Another big point that the NBA has been trying to push is to get out the message to vote. L.A. Lakers have committed to turn the Staples Center into a voting center for the upcoming election, an idea that was pushed by LeBron James, who has been the most vocal when it comes to getting out the vote with his More Than a Vote campaign. Oklahoma City Thunder veteran Point Guard Chris Paul helped get his entire team register to vote. “I’m going to challenge all my NBA guys, other sports guys; let’s try to get our entire teams registered to vote,” Paul said during an interview after a win. “Sports are cool […] It’s how we take care of our families, but those are the real issues that we’ve got to start addressing.”

In the wake of the shooting of Jacob Blake, the NBA responded in a way that has never been seen before, despite their history of social activism. It started with the Milwaukee Bucks, who decided, as a team, to not show up to game five of their playoff series against the Orlando Magic. “Over the last few days in our home state of Wisconsin, we’ve seen the horrendous video of Jacob Blake being shot in the back seven times by a police officer in Kenosha,” Bucks’ Point Guard George Hill said in the team statement following the boycott of the game. “Despite the overwhelming plea for change, there has been no action, so our focus today cannot be on basketball.” The statement asked for lawmakers and law enforcers to be held accountable, as well as asking that the specific officer involved be held accountable. “We can’t do anything. First of all, we shouldn’t have come to this d—n place, to be honest,” Hill said in an interview. “Coming here just took all the focal points off what the issues are. But we’re here. It is what it is. We can’t do anything from right here. But definitely, when it’s all settled, some things need to be done.”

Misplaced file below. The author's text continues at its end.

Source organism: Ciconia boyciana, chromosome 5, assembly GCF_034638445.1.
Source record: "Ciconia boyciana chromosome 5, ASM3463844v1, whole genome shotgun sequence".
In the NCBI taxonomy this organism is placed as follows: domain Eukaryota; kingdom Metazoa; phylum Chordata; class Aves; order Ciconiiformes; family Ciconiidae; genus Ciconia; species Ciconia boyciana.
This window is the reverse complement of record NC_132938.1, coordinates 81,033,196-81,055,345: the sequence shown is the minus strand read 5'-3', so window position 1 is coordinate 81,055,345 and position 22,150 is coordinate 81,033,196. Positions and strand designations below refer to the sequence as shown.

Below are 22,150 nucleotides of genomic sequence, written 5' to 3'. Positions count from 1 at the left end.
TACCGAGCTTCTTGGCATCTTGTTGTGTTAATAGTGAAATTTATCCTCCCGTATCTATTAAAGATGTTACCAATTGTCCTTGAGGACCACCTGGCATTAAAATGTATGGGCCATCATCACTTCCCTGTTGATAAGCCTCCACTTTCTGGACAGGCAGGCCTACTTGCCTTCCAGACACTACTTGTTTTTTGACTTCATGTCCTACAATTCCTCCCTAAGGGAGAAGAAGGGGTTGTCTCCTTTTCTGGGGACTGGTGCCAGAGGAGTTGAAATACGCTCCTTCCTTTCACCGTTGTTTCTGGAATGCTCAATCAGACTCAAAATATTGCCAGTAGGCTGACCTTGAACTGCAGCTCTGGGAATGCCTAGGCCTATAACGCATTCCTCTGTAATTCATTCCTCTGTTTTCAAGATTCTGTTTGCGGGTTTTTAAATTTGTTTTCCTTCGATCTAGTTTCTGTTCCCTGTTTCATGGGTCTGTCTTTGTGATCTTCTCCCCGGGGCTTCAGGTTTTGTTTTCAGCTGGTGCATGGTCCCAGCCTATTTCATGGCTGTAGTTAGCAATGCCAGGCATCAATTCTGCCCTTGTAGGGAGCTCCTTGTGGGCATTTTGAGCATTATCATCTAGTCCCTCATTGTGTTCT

This was only the first of the game cancellations, as other teams would follow the Bucks’ example by choosing to boycott their games, showing the unity of the decision of league players. This began a conversation with players about whether coming to the bubble was a good idea in the first place. Many considered leaving the bubble and not continuing the season. Each team would then agree to continue playing pushing all games that were to be played to the next week.  Lakers Forward/Center Anthony Davis was asked in an interview about what would happen if the owners didn’t keep their end of the deal which was agreed upon. “If they don’t, we won’t play again. It’s as simple as that,” said Davis. Their demonstration shows that the players’ goal for social justice is more important than them playing, and possibly getting paid. 

With all the demonstrations within the league, one of the most passionate messages came from Denver Nuggets Guard Jamal Murray, who had custom Adidas shoes with the faces of Goerge Floyd on the right shoe, and Breonna Taylor on the left shoe. After Murray gave off an incredible 50-point game to help the Nuggets survive a win against the Utah Jazz, he spoke about the meaning of the shoes to him during a post-game interview. “I just want to win […] in life, you find things that hold value to you, find things to fight for, and we found things worth fighting for in the NBA as a collective unit,” said Murray. “I use these shoes as a symbol for me to keep fighting.” When asked why the pictures on the shoes have been so personal to him, Murray responded, “these shoes give me life even though these people are gone. They give me life. They help me get my strength to keep fighting this world.” 

As the NBA 2020 bubble season continues, players and coaches persistently use their platform to spark conversations into communities. Whether the players are still playing in the bubble, or they are at their home speaking up about the injustice this world has brought into the light, they will be on everyone’s minds and on everyone’s radar.